Monday, April 22, 2013

Opinion: CIDA should not be merged with Foreign Affairs

By Kristopher Schmitz


The upcoming federal budget is proposing a seismic shift of combining the Canadian International Development Agency with the Department of Foreign Affairs and International Trade. For many Canadians this may seem like a small change. Both agencies deal with Canada’s interests abroad, so why not combine them to increase efficiency and streamline objectives? 

Part of the objective of combining these agencies is to continue towards a model of Canadian development assistance that is more closely aligned to the private sector. This is part of a trend in many development circles that argue older styles of aid are broken, and that the efficiency of the private sector could help aid initiatives be better implemented.

Waste is something that plagues some larger aid organizations. Therefore, a new approach revolving around the efficient mechanisms often applied in business would be most welcome. However, a worrisome development is the equating of these mechanisms and closer private sector partnerships. They are not necessarily the same. An important question that must be asked is what happens when the shine of investment wears off? For me, working in South Sudan, the answer is a matter of life and death.

I am currently living and working in Jonglei, South Sudan, with a small NGO that operates a health facility. It is a challenging environment. The area of the country where we work is flooded from May to December, meaning the only movement is by air. Currently we are in the dry season and face small bouts of insecurity and cattle rustling as we continue to do our work. As South Sudan has the highest rate of infant mortality in the world, a major focus of our clinic is maternal health. Usually deaths of infants and mothers are due to complications during birth combined with the inaccessibility of surgical services to perform Caesarian sections.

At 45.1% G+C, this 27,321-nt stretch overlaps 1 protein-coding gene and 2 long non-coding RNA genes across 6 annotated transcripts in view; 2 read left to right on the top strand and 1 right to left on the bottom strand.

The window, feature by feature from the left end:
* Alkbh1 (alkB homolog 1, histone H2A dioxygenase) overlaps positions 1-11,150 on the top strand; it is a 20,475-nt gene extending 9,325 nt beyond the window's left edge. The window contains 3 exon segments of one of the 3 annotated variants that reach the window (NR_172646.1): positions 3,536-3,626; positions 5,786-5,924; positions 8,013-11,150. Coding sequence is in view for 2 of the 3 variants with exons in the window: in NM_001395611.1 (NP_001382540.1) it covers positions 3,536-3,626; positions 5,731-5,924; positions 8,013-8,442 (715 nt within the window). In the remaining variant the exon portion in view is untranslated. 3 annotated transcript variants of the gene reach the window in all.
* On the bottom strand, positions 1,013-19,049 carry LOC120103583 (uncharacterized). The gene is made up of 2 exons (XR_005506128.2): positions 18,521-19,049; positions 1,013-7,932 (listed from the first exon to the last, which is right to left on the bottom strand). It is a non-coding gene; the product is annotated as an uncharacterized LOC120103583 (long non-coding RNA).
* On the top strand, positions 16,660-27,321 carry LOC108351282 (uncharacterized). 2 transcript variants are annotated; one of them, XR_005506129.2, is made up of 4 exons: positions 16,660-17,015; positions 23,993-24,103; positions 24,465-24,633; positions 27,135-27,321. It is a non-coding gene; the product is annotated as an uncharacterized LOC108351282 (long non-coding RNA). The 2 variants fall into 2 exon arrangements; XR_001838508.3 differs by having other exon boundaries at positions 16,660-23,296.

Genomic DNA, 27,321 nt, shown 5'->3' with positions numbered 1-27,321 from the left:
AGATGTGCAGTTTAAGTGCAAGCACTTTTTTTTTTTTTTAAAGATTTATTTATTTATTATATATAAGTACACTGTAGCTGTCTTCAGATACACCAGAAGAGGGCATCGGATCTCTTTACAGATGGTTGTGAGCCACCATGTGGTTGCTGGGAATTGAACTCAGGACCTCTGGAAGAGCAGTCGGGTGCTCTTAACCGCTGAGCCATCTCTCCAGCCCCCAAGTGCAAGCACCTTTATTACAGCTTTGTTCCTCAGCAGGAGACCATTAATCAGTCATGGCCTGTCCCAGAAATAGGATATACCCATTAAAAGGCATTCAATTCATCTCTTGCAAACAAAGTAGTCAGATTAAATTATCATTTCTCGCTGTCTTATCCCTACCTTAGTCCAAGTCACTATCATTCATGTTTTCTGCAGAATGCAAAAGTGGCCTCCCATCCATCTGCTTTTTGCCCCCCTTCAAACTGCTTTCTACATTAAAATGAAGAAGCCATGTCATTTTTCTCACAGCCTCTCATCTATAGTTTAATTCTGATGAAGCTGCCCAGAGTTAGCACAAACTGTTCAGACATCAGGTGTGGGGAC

Not far from our health facility, there used to be another hospital that assisted us immensely. It was run as part of a corporate social responsibility project of the oil company ASCOM, based in Moldovia. It had all the relevant maternal health services available, including a fully functional surgical ward. Being only 30 minutes away by vehicle, it served as our referral hospital when we had a mother who was facing complications.

However, a year and a half ago it shut down. It was abandoned during insecurity in the region and now sits as a ghost hospital. Eerily, the surgical instruments still sit on tables, boxes of ripped open drugs lay in the store rooms and equipment such as microscopes and sterilizers sit unused. The company had decided that it was not worth the investment to keep the clinic operating.

What this means for us, and all mothers living within 200 square kilometres of our clinic, is that the closest referral hospital is now a six-hour drive away over some of the most undesirable roads in the world. During the rainy season these roads are impassable, meaning that even if we can determine that a birth is going to have complications, we have to rely on expensive airlifts or hope we will be able to handle the birth with the facilities and personnel on hand.

Whenever I visit this abandoned ASCOM hospital it makes me rethink the private sector debate. While the approach that CIDA has taken over the years in alleviating poverty may have been flawed, we need to proceed with caution when embracing a strategy based around private sector investments. Although some companies may include poverty alleviation as a caveat to their overall strategy in a country, we must ask what happens when investment situations change. How long are their commitments for? What happens when there is insecurity, political unrest, clashes with the local community or the mine is no longer producing? No one would fault a company for leaving in most of these cases. If the investment environment is no longer friendly, it is not the company’s responsibility to stay. However, the problem is children still need to learn, people still get sick and mothers still have complications.

Alleviating poverty is not something that shifts with emerging markets. It is something that needs to be addressed with long-term plans, sustainable goals and strong partnerships with committed local partners. While many companies enjoy including the word "sustainable" in the social responsibility sections of their websites, if they are not forced to implement lasting solutions, in the end, the bottom line will always win.


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